Who's afraid of a woolly mammoth?
Plus, a bunch of biotech companies got a lot of money!
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Where were you ten years ago this month? Happy 10th anniversary to the Occupy Movement! I spent a lot of time recently wrapped in nostalgia for the time I spent camping and marching in the fall of 2011. It was the best and most exhilarating time of my life—and the most frustrating. But there’s no doubt that Occupy was successful in making income inequality a mainstream issue and inspiring a new generation of American activism. I’ve seen the seeds of social justice that were planted in those public parks pop up in unexpected places, and I have admired friends for whom Occupy was just the beginning of meaningful careers in organizing and public service.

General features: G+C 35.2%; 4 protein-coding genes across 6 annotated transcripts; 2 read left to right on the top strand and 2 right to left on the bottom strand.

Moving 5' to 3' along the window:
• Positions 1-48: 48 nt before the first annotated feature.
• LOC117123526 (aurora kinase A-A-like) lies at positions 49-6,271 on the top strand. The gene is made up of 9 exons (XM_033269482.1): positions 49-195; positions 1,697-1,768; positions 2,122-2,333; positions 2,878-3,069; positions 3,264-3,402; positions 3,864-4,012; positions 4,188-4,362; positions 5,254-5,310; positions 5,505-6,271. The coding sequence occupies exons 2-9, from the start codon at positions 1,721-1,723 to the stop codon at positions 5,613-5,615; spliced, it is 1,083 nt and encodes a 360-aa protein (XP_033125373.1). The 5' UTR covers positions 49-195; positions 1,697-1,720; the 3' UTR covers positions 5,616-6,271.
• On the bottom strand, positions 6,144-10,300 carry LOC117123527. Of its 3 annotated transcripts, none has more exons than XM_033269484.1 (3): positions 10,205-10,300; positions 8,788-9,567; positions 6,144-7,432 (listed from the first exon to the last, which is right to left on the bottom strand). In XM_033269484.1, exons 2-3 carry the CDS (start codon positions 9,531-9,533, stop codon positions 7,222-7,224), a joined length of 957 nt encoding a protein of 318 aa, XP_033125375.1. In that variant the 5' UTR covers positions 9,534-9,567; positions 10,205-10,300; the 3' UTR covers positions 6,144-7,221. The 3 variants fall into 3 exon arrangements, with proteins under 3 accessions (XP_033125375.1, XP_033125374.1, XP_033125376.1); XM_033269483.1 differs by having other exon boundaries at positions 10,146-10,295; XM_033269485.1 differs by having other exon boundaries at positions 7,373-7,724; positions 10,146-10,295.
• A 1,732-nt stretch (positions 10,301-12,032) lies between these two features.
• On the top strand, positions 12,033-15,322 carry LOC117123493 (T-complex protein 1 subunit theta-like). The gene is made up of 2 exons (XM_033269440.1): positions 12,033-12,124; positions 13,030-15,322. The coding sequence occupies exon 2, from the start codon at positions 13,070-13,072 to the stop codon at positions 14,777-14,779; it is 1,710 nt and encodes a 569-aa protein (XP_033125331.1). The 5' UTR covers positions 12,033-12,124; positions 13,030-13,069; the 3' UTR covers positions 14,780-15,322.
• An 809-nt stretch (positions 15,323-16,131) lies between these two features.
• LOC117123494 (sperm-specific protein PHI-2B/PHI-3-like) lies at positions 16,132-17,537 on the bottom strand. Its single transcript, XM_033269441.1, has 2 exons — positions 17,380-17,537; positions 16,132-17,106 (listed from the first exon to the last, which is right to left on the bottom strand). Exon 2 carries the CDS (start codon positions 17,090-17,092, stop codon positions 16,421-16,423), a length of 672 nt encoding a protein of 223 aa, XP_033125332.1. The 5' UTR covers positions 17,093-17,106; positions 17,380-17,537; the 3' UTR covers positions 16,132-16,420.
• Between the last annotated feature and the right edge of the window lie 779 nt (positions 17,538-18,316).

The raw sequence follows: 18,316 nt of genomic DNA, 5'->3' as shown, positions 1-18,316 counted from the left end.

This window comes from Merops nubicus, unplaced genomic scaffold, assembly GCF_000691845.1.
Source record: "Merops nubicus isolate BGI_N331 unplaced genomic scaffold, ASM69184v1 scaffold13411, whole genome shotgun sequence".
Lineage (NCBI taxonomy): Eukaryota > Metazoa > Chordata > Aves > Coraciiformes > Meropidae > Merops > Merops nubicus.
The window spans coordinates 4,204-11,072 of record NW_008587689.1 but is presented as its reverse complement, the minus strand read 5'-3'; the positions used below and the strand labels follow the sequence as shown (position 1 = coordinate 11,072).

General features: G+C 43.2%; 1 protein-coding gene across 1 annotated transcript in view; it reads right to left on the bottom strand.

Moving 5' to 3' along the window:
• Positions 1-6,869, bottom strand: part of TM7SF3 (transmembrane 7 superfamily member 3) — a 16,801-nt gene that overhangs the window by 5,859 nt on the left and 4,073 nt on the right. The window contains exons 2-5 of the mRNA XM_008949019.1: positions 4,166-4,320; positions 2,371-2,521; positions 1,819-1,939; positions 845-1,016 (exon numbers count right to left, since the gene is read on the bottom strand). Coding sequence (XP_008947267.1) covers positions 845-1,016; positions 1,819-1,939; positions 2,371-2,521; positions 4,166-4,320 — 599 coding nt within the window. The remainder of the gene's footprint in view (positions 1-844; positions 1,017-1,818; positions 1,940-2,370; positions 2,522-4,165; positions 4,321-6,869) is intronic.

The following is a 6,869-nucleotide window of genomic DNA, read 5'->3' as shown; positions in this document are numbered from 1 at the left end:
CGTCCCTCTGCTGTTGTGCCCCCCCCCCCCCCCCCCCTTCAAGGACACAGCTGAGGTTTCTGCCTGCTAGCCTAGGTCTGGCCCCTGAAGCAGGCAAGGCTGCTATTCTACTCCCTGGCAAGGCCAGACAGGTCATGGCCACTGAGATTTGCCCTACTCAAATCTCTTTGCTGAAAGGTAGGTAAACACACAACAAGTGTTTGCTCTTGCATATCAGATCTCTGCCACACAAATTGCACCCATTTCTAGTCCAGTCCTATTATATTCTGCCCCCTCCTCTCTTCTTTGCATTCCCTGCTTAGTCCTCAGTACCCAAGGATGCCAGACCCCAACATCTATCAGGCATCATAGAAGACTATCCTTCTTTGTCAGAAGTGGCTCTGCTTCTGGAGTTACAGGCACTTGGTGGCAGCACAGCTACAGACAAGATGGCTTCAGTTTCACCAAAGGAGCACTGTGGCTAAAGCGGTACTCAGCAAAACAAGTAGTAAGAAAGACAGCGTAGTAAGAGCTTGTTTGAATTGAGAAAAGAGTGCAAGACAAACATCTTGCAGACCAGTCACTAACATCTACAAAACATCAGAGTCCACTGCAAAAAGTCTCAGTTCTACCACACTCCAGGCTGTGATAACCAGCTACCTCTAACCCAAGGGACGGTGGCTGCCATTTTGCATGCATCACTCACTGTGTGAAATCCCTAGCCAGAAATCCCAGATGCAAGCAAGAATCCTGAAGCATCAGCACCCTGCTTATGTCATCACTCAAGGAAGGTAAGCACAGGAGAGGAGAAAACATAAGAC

Something I’m thinking a lot about today, as I write this edition of the newsletter, is my hope for the growing biotech companies I cover, and the many great thinkers who have advocated for the democratization of knowledge within them. This week’s newsletter is focused heavily on financial headlines, and some of these companies have their genesis in scrappy basements and community labs. I hope their leaders understand the moral obligation to keep science accessible and in the service of the public good.
Here’s the latest.
Should We De-Extinct Woolly Mammoths?
Geneticist George Church broke my corner of the internet again last week when it was announced that his company Colossal, co-led by serial entrepreneur Ben Lamm, raised $15 million for a very controversial de-extinction project targeting the woolly mammoth. This news was another wonderful example of media sensationalism, and hundreds of explosive headlines made it seem like Jurassic Park: Siberia! is imminent.